6. Can a field module be exchanged without additional tools? You hope that the network you select is reliable. This means that I/O module exchanges are infrequent and knowledge about the solution is not well retained by maintenance. Module exchange must, therefore, be as simple as "removing the old, inserting the new."

I also urge you to take advantage of the expertise your chosen supplier brings to the table. Get them involved, and describe the application as best as possible. Your supplier can then review your layouts and designs, thus reducing cost and making the digital network run at peak performance.

Helge Hornis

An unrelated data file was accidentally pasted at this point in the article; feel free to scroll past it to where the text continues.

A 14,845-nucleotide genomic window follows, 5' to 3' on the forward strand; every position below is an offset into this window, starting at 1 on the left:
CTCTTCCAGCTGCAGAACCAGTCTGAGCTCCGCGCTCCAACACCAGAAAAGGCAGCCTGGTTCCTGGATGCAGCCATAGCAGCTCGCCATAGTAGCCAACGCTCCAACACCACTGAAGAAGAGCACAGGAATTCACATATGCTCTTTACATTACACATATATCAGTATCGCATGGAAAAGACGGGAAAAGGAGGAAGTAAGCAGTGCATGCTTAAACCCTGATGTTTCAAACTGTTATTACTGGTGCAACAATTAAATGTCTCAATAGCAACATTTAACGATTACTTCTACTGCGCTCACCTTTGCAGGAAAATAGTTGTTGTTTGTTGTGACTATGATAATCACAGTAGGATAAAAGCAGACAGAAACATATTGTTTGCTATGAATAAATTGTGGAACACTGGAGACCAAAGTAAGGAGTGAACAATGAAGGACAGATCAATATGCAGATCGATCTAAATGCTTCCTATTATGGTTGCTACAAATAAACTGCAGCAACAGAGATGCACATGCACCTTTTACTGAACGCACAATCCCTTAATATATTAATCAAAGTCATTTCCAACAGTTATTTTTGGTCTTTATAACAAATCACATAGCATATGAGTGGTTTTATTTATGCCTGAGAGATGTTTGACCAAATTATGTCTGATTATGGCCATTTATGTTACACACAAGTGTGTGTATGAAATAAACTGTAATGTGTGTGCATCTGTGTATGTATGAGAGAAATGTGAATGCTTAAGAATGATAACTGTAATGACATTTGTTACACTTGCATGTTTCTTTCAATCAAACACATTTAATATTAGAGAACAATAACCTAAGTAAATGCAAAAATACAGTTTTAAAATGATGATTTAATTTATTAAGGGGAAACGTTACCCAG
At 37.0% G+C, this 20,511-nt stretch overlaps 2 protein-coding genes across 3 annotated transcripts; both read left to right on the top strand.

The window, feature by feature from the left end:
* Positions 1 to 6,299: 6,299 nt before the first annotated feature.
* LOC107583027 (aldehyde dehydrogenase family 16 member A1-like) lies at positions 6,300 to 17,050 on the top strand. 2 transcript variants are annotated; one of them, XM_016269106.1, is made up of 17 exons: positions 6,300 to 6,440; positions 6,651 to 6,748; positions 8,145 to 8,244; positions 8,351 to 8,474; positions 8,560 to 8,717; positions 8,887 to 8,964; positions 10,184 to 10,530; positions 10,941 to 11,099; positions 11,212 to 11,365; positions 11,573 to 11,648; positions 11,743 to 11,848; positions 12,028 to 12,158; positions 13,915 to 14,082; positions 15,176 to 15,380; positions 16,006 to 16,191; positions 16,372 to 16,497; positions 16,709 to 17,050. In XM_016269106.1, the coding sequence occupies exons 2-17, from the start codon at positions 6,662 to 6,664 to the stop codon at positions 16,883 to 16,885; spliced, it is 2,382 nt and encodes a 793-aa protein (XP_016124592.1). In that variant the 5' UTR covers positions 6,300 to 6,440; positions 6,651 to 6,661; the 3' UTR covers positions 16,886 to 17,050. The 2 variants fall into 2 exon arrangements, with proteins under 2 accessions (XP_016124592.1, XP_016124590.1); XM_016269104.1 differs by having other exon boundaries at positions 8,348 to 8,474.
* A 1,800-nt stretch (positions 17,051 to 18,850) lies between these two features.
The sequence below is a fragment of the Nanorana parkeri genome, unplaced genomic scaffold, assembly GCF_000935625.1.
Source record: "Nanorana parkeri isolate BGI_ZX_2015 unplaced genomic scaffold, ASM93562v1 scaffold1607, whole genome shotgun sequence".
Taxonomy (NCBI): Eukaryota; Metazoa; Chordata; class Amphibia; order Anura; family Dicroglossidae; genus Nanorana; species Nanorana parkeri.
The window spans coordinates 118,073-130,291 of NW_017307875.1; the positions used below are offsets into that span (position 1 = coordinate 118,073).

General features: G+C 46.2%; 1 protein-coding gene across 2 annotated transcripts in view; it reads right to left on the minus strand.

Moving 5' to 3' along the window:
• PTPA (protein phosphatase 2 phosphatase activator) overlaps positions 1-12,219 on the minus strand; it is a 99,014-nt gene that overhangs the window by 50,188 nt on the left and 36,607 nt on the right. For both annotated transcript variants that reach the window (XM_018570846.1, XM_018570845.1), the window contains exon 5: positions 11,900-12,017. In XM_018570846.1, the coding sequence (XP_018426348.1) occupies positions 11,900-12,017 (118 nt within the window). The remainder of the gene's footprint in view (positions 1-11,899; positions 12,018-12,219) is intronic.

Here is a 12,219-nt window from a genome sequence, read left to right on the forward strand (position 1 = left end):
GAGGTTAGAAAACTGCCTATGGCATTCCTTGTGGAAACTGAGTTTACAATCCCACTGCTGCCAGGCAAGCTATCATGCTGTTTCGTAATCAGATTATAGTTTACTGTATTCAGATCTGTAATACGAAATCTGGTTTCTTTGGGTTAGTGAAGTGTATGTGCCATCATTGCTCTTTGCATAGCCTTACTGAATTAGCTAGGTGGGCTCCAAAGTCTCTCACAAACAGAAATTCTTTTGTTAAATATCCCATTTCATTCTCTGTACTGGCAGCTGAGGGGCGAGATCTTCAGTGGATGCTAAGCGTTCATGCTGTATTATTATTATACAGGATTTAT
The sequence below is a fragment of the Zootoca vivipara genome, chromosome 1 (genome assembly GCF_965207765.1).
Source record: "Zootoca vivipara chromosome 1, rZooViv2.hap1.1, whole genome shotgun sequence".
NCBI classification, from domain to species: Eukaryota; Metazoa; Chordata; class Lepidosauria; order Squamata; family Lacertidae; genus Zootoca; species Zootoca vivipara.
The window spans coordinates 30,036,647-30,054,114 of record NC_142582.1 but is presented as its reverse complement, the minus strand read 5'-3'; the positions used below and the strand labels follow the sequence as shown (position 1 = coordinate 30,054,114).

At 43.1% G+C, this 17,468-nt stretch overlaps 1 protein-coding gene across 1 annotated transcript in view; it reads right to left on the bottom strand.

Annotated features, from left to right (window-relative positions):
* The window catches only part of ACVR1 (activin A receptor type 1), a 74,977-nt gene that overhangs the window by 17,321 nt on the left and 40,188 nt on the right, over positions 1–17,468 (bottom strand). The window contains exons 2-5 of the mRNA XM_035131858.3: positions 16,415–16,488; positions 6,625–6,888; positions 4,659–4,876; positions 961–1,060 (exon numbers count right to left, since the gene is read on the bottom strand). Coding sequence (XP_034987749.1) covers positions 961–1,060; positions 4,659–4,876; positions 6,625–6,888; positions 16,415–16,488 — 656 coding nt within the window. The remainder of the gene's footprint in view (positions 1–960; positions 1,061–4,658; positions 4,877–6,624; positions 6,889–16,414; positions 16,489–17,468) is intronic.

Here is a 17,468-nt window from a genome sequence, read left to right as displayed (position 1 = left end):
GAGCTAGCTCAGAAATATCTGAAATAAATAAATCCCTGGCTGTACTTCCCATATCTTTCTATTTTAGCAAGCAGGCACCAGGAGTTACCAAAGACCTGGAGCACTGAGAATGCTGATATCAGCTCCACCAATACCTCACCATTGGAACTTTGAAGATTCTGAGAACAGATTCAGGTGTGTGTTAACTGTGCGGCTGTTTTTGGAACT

Manager, Intelligent Systems Group

Pepperl+Fuchs, www.pepperl-fuchs.us

Congratulations Are Due

Congratulations on embracing a fieldbus network instead of hardwired I/O. I believe everyone in the fieldbus communities will state unanimously that with distributed I/O you will capitalize on superior diagnostics, simpler wiring, improved uptime and overall cost reductions compared with your current hardwired implementation.

Since your concern seems to be with the communication network itself, the need for controller or even I/O device redundancy does not seem to be your need or concern, but instead what the industry calls "added availability" or, more informally, "network redundancy." Basically, this is a scheme that enables the system to withstand faults in the communication network, such as a cable shear, unplugged cable, or dead module.